Foreign Terrorist Organizations [FTOs] Law and Legal Definition

Foreign Terrorist Organizations (FTOs) refers to those foreign organizations that are designated by the Secretary of State in accordance with section 219 of the Immigration and Nationality Act. FTO designation by the Secretary of State plays a critical role in the U.S. fight against terrorism. It proves as an effective means of curtailing support for terrorist activities and pressuring groups to get out of the terrorism business. It is unlawful for a person in the U.S. or subject to the jurisdiction of the U.S. to knowingly provide material support or resources to a designated FTO.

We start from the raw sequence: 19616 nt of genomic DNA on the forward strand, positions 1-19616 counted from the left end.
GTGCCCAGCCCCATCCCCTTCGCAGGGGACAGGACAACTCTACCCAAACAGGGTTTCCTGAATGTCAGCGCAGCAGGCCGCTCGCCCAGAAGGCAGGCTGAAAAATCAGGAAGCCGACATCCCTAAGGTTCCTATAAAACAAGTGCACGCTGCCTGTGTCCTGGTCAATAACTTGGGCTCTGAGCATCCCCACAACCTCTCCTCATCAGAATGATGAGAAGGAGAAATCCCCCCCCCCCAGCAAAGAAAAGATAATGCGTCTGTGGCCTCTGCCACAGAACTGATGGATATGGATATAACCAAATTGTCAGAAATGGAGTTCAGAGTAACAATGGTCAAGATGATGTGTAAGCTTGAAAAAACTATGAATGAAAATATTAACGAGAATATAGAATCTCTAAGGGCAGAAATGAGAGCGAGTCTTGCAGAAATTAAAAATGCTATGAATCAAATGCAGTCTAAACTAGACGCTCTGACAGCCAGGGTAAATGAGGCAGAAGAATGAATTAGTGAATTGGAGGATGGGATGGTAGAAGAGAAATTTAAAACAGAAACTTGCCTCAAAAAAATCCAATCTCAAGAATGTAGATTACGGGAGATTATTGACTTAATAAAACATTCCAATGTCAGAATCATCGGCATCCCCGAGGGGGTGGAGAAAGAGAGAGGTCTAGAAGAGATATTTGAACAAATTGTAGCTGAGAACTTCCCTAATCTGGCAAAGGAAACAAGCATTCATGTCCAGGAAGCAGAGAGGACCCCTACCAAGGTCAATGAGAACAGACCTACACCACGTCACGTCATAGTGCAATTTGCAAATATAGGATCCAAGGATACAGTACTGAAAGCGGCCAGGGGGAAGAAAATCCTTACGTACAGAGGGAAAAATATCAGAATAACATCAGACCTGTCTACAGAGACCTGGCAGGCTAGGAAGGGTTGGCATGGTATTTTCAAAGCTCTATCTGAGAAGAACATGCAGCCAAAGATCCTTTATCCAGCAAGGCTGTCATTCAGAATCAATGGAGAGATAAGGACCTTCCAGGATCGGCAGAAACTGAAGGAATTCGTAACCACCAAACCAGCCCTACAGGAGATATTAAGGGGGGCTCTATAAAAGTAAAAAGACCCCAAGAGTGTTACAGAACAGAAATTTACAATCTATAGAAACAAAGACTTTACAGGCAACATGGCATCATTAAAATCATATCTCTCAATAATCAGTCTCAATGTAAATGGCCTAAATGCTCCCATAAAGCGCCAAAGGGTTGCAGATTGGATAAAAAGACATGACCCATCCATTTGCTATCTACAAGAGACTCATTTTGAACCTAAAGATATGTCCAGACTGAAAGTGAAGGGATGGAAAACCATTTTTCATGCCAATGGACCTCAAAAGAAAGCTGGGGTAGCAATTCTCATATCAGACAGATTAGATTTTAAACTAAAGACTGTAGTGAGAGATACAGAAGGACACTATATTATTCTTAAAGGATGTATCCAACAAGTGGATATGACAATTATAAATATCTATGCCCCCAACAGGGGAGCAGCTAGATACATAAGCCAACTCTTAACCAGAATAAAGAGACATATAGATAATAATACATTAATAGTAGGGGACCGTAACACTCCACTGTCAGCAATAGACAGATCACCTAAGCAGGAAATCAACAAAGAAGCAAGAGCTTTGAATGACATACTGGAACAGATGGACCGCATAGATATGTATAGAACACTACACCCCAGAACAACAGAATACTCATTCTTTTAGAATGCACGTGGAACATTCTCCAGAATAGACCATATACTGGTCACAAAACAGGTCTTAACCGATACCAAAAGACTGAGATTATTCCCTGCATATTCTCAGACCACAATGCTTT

The Office of the Coordinator for Counterterrorism compiles Foreign Terrorist Organizations in every 2 years. The Secretary of State makes designations following an exhaustive interagency effort. However, it is subject to judicial review and Congress can also pass legislation to revoke designations.

Legal Criteria for designation as an FTO are:

a. foreign organization;

b. engage in terrorist activity, terrorism, or or retain the capability and intent to engage in terrorist activity or terrorism; and

c. terrorist activity or terrorism must threaten the security of the U.S. nationals or the national security (national defense, foreign relations, or the economic interests) of the U.S.